Rural low-cost home ownership

Madhu Satsangi, Nick Gallent and Mark Bevan

in The rural housing question

Published by Policy Press

Published in print September 2010 | ISBN: 9781847423856
Published online March 2012 | e-ISBN: 9781447303985 | DOI:
Rural low-cost home ownership

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While no country in Britain is yet entirely a ‘nation of homeowners’, each has seen a movement in this direction for several decades. Among the countries in Europe, Britain has one of the highest levels of home ownership. Britain's high level of homeownership was built on accessible mortgage credit and fuelled by a house building sector that has perfected the art of building identical starter homes. In the rural markets, levels of private ownership came close to one hundred percent. This was a result of the: early movement from private renting; high levels of take-up of the right to buy; decades of counter-urbanisation; and an economic transformation that has seen seasonal workers, lacking the income and wealth to buy their own homes, displaced by newcomers who rarely chose to rent their homes. In the successive governments of Britain, the personal and social benefits of owner occupation have been lauded to the extent it has become an ideological goal within most party manifestos. Apart from that, home ownership has become a fundamental part of personal and collective aspiration. While events have revealed the fragility of this system of personal ownership, the overall enthusiasm for owning a home has not declined. This chapter discusses the different routes to, and forms of, low-cost home ownership (LCHO) in rural areas. It also reviews the evolution of approaches and their significance as a means of meeting rural aspirations and addressing housing needs.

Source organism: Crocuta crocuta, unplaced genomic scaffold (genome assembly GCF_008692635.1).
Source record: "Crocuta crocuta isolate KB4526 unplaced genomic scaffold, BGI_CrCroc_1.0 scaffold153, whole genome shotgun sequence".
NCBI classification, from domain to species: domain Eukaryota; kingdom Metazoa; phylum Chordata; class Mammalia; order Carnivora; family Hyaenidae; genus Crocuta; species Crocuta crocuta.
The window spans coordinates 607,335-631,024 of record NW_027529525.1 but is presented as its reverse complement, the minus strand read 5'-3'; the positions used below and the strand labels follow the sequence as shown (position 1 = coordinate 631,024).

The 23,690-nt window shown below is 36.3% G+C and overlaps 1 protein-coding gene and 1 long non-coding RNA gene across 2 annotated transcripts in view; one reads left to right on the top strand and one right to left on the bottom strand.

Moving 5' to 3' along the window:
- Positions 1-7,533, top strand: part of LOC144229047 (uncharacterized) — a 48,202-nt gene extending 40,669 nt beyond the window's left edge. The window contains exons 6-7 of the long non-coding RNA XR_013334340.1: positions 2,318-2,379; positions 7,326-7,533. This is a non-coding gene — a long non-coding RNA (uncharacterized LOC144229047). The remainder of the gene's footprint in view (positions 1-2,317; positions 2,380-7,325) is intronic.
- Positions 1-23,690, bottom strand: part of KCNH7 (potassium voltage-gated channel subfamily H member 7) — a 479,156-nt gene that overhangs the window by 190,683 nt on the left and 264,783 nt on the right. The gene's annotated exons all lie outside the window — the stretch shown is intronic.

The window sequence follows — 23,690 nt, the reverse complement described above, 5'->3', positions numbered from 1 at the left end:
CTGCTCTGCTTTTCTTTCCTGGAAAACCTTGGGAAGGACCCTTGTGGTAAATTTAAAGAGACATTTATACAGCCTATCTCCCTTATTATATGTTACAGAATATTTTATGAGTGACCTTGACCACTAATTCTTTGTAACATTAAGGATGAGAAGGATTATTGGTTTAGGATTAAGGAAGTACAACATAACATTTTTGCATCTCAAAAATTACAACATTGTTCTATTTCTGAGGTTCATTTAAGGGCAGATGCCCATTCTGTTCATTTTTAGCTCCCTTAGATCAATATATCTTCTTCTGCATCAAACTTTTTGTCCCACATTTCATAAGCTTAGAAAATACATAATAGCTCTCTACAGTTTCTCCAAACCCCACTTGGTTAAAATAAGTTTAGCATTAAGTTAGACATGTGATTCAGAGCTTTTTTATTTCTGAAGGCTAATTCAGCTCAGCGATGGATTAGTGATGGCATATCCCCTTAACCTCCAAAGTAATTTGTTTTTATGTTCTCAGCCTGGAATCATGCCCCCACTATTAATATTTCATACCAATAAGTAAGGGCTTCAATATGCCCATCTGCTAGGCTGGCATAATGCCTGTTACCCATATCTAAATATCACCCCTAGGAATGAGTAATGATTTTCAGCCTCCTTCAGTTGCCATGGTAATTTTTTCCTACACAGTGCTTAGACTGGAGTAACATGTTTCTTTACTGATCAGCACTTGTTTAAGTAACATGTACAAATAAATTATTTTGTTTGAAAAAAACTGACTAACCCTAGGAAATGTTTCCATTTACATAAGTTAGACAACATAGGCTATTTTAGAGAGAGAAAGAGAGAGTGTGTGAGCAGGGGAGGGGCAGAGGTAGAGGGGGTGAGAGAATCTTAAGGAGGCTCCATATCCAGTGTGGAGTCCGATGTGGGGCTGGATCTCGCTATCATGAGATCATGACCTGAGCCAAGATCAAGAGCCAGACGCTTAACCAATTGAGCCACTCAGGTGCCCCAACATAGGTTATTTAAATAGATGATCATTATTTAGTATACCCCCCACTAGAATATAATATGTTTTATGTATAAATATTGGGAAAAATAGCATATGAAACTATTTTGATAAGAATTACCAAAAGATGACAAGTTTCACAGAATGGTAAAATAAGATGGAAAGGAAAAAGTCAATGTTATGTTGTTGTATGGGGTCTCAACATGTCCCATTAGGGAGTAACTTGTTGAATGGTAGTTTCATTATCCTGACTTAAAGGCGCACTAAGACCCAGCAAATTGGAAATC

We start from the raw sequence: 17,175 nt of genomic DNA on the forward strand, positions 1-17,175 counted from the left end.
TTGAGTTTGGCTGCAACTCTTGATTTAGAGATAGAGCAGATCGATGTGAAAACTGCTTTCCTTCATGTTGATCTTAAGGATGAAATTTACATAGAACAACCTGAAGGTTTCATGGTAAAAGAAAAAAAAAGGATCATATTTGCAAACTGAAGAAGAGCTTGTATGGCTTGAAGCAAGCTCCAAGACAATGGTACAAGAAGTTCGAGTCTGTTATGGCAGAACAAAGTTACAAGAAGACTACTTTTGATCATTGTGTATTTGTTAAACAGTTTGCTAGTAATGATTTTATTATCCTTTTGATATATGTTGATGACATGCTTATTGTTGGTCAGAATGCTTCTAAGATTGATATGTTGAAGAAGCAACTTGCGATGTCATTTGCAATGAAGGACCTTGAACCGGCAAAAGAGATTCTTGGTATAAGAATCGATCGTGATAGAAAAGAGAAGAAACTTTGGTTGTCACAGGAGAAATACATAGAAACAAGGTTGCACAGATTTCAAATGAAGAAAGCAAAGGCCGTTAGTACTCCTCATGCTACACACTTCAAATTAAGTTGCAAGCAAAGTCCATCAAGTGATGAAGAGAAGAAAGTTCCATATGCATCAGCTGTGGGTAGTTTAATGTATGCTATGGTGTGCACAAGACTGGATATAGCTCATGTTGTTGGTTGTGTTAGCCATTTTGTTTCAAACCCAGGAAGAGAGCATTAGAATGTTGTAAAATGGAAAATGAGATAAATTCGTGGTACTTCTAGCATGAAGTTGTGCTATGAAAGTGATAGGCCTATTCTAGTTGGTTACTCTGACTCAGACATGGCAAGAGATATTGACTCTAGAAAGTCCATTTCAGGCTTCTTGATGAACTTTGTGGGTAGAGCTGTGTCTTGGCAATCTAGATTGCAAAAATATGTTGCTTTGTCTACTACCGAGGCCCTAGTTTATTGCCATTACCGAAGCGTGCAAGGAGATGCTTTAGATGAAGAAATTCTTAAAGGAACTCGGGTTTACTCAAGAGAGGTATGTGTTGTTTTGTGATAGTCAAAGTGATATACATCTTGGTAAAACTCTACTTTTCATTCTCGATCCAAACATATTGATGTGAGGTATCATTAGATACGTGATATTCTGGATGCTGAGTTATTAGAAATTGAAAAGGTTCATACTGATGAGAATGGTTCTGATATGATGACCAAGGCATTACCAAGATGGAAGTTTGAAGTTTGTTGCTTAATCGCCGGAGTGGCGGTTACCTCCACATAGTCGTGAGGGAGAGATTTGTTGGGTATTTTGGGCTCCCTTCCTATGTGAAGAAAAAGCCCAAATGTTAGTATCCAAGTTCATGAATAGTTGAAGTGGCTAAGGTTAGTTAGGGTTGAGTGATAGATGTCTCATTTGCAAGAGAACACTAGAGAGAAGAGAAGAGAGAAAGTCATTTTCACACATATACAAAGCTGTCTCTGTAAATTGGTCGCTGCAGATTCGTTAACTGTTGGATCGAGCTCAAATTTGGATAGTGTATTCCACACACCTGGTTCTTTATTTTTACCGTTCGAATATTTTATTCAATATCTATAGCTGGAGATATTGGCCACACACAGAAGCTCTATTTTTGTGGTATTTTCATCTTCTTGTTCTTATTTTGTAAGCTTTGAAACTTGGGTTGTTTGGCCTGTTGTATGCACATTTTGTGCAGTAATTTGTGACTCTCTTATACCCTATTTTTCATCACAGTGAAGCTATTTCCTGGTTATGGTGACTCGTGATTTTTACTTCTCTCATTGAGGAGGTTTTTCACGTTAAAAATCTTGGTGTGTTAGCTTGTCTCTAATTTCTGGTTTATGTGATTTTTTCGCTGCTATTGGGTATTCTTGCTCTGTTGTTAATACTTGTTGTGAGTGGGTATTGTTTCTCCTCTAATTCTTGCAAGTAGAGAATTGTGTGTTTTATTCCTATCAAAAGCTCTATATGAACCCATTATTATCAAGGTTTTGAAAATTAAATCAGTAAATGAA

Keywords: Britain; home ownership; private ownership; owner occupation; right to buy; rural aspirations; housing needs

Chapter.  6264 words. 

Subjects: Urban and Rural Studies

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